Prosecutors in Baltimore have decided not to charge the nine middle school students accused in the beating of a 26-year-old woman on a city bus with a hate crime as a judge postponed their trial yesterday until Jan. 31.
Judge Edward R.K. Hargadon, the head of the city's juvenile judges, granted a request from the state to postpone a Jan. 4 trial date despite objections from the juveniles' attorneys. A hearing on the teenagers' home-detention status will take place Jan. 4.
In court yesterday, Assistant State's Attorney Janet S. Hankin requested the addition of two charges: malicious destruction and disorderly conduct. The teens had previously been charged with aggravated assault and destruction of property.
Defense attorneys said they had not been informed of the additional charges, which will be dealt with at the Jan. 4 hearing.
The Maryland Transit Administration Police Force, which has jurisdiction on buses, had said early in the investigation that it was reviewing the case as a possible racially motivated incident. All nine suspects are black, and the victim is white.
But the charges listed at yesterday's juvenile hearing did not include hate crimes.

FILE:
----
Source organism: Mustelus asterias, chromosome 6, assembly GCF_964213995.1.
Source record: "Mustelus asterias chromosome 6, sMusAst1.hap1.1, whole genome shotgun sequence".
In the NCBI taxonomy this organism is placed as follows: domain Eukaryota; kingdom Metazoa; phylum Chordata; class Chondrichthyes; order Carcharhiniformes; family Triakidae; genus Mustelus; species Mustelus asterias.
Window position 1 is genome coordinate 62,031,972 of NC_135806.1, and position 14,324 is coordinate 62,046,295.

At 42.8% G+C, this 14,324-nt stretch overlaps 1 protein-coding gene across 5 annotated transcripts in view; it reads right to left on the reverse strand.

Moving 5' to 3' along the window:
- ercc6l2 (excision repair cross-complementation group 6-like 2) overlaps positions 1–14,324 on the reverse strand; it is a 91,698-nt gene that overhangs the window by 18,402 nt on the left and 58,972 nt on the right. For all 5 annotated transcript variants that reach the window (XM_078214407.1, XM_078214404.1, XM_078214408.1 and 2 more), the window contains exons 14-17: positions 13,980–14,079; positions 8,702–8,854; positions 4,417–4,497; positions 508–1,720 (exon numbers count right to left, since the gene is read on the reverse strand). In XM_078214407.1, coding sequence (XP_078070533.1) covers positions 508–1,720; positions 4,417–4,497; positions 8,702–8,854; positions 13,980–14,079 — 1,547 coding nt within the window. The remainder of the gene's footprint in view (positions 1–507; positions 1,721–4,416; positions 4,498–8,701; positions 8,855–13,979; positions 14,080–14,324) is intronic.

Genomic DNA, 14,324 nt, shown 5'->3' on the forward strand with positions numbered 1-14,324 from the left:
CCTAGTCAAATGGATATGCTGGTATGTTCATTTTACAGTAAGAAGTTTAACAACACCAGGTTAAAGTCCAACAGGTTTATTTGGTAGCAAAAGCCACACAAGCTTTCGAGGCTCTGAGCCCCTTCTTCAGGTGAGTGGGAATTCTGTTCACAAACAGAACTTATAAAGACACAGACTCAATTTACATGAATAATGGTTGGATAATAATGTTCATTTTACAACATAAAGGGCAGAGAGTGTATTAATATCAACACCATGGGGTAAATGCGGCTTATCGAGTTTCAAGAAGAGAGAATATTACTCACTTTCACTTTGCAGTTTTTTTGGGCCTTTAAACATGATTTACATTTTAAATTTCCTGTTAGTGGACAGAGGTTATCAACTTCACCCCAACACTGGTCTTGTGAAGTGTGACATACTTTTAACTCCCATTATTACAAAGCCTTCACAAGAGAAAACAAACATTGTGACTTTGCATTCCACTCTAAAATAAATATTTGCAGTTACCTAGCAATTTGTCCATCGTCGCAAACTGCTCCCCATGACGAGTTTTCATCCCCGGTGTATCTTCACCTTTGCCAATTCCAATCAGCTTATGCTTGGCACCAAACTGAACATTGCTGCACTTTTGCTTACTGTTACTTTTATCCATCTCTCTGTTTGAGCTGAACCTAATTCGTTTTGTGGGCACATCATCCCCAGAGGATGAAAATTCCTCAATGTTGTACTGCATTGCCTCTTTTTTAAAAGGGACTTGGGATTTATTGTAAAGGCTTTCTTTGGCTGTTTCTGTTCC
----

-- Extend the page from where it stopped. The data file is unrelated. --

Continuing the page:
Margaret T. Burns, a spokeswoman for the city state's attorney's office, would say only that the charging process is complete, and that no more charges are expected to be filed. She would not elaborate, noting confidentiality laws surrounding juvenile criminal cases.
Prosecutors said that to pursue a hate-crime violation, they would have to prove intent, that the attack was "because of another's race, color, religious beliefs or national origin." Interviews with the victim and some of the young suspects indicate that racial slurs might have been used during the fight, but that the fracas might have started over a fight for a seat.
Jawauna Greene, a spokeswoman for the Maryland Transit Administration, said the agency turned over all of its findings to prosecutors, who make the final determination on the nature of the crime.
"We have to investigate all aspects of a crime," she said. "We can't rule anything out."
The Dec. 4 attack on Sarah Kreager was the first of four violent incidents this month aboard MTA buses. Two passengers on a No. 64 bus in Brooklyn were attacked by five men Dec. 10. Eight days later, a girl was stabbed in the arm on a No. 51 bus near Mondawmin Mall. And on Dec. 26, a 14-year-old boy was shot and wounded on a bus in West Baltimore.
The attack on Kreager in the 800 block of W. 33rd St. led to the arrests of nine Robert Poole Middle School students. The six boys and three girls, all 14 or 15 years old, were charged as juveniles with aggravated assault and destruction of property. Kreager, who has been put in a witness protection program, suffered broken facial bones and other injuries after being punched, kicked and dragged off the bus.
In a written report, MTA police said the beating occurred after one of the boys kept jumping in front of Kreager, claiming that the seats were reserved. When Kreager found a seat, the teens began throwing punches at her and Troy Ennis, her boyfriend, according to the report.